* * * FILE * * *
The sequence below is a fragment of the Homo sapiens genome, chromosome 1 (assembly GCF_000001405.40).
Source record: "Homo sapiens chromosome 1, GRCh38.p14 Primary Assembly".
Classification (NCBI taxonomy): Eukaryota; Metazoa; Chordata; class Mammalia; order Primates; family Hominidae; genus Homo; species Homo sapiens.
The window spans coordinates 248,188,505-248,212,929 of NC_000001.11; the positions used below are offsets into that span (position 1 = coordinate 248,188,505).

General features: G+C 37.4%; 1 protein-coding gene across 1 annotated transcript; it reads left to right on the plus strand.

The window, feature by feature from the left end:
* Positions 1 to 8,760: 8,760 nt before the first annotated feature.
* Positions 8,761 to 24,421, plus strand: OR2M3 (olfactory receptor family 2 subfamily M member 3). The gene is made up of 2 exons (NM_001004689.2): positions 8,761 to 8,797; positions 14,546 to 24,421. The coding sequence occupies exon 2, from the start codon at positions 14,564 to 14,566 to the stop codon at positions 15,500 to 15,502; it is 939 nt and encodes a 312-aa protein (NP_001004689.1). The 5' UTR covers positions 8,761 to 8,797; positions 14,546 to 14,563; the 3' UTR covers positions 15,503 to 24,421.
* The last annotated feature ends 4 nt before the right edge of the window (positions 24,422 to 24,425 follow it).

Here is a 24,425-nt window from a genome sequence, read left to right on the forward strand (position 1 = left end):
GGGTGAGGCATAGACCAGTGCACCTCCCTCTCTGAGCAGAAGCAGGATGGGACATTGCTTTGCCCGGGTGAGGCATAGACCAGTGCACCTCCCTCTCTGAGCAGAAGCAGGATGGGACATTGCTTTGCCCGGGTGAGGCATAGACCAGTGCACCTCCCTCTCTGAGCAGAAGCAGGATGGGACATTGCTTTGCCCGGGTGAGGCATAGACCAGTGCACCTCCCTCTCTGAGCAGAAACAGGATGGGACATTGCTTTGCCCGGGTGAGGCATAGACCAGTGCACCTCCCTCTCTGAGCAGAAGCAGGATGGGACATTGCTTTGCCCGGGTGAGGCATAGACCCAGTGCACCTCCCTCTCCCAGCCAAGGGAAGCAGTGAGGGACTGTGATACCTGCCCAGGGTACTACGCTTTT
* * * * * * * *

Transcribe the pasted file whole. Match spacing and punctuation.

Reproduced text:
The sequence below is a fragment of the Homo sapiens genome, chromosome 1 (assembly GCF_000001405.40).
Source record: "Homo sapiens chromosome 1, GRCh38.p14 Primary Assembly".
Classification (NCBI taxonomy): Eukaryota; Metazoa; Chordata; class Mammalia; order Primates; family Hominidae; genus Homo; species Homo sapiens.
The window spans coordinates 248,188,505-248,212,929 of NC_000001.11; the positions used below are offsets into that span (position 1 = coordinate 248,188,505).

General features: G+C 37.4%; 1 protein-coding gene across 1 annotated transcript; it reads left to right on the plus strand.

The window, feature by feature from the left end:
* Positions 1 to 8,760: 8,760 nt before the first annotated feature.
* Positions 8,761 to 24,421, plus strand: OR2M3 (olfactory receptor family 2 subfamily M member 3). The gene is made up of 2 exons (NM_001004689.2): positions 8,761 to 8,797; positions 14,546 to 24,421. The coding sequence occupies exon 2, from the start codon at positions 14,564 to 14,566 to the stop codon at positions 15,500 to 15,502; it is 939 nt and encodes a 312-aa protein (NP_001004689.1). The 5' UTR covers positions 8,761 to 8,797; positions 14,546 to 14,563; the 3' UTR covers positions 15,503 to 24,421.
* The last annotated feature ends 4 nt before the right edge of the window (positions 24,422 to 24,425 follow it).

Here is a 24,425-nt window from a genome sequence, read left to right on the forward strand (position 1 = left end):
GGGTGAGGCATAGACCAGTGCACCTCCCTCTCTGAGCAGAAGCAGGATGGGACATTGCTTTGCCCGGGTGAGGCATAGACCAGTGCACCTCCCTCTCTGAGCAGAAGCAGGATGGGACATTGCTTTGCCCGGGTGAGGCATAGACCAGTGCACCTCCCTCTCTGAGCAGAAGCAGGATGGGACATTGCTTTGCCCGGGTGAGGCATAGACCAGTGCACCTCCCTCTCTGAGCAGAAACAGGATGGGACATTGCTTTGCCCGGGTGAGGCATAGACCAGTGCACCTCCCTCTCTGAGCAGAAGCAGGATGGGACATTGCTTTGCCCGGGTGAGGCATAGACCCAGTGCACCTCCCTCTCCCAGCCAAGGGAAGCAGTGAGGGACTGTGATACCTGCCCAGGGTACTACGCTTTT